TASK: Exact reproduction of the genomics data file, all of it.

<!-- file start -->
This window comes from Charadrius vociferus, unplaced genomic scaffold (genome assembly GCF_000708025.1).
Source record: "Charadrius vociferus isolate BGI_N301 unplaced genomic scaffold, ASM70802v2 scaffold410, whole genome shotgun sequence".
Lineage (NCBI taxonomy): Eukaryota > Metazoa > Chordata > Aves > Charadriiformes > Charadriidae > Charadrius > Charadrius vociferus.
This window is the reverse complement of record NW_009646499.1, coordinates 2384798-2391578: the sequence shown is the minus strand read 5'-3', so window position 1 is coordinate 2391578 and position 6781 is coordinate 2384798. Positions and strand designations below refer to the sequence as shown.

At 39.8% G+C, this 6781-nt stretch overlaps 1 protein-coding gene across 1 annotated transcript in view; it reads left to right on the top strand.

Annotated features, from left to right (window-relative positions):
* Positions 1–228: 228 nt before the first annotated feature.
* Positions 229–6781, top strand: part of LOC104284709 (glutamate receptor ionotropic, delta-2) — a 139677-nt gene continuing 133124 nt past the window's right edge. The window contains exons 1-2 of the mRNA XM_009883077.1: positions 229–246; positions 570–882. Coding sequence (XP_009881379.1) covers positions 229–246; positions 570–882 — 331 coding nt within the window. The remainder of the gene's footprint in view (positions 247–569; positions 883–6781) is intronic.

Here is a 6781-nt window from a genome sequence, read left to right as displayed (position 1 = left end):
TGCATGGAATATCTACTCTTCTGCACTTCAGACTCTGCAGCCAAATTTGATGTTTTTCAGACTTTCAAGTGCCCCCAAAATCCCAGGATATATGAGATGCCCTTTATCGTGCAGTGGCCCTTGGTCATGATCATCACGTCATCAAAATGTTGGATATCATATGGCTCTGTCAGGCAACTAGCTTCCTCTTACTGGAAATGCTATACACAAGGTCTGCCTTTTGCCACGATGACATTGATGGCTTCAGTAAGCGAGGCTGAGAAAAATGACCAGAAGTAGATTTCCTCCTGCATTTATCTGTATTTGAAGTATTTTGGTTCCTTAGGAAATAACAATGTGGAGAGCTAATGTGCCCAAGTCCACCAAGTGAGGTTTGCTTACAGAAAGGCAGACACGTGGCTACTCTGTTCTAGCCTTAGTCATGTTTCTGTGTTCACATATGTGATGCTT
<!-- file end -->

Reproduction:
This window comes from Charadrius vociferus, unplaced genomic scaffold (genome assembly GCF_000708025.1).
Source record: "Charadrius vociferus isolate BGI_N301 unplaced genomic scaffold, ASM70802v2 scaffold410, whole genome shotgun sequence".
Lineage (NCBI taxonomy): Eukaryota > Metazoa > Chordata > Aves > Charadriiformes > Charadriidae > Charadrius > Charadrius vociferus.
This window is the reverse complement of record NW_009646499.1, coordinates 2384798-2391578: the sequence shown is the minus strand read 5'-3', so window position 1 is coordinate 2391578 and position 6781 is coordinate 2384798. Positions and strand designations below refer to the sequence as shown.

At 39.8% G+C, this 6781-nt stretch overlaps 1 protein-coding gene across 1 annotated transcript in view; it reads left to right on the top strand.

Annotated features, from left to right (window-relative positions):
* Positions 1–228: 228 nt before the first annotated feature.
* Positions 229–6781, top strand: part of LOC104284709 (glutamate receptor ionotropic, delta-2) — a 139677-nt gene continuing 133124 nt past the window's right edge. The window contains exons 1-2 of the mRNA XM_009883077.1: positions 229–246; positions 570–882. Coding sequence (XP_009881379.1) covers positions 229–246; positions 570–882 — 331 coding nt within the window. The remainder of the gene's footprint in view (positions 247–569; positions 883–6781) is intronic.

Here is a 6781-nt window from a genome sequence, read left to right as displayed (position 1 = left end):
TGCATGGAATATCTACTCTTCTGCACTTCAGACTCTGCAGCCAAATTTGATGTTTTTCAGACTTTCAAGTGCCCCCAAAATCCCAGGATATATGAGATGCCCTTTATCGTGCAGTGGCCCTTGGTCATGATCATCACGTCATCAAAATGTTGGATATCATATGGCTCTGTCAGGCAACTAGCTTCCTCTTACTGGAAATGCTATACACAAGGTCTGCCTTTTGCCACGATGACATTGATGGCTTCAGTAAGCGAGGCTGAGAAAAATGACCAGAAGTAGATTTCCTCCTGCATTTATCTGTATTTGAAGTATTTTGGTTCCTTAGGAAATAACAATGTGGAGAGCTAATGTGCCCAAGTCCACCAAGTGAGGTTTGCTTACAGAAAGGCAGACACGTGGCTACTCTGTTCTAGCCTTAGTCATGTTTCTGTGTTCACATATGTGATGCTT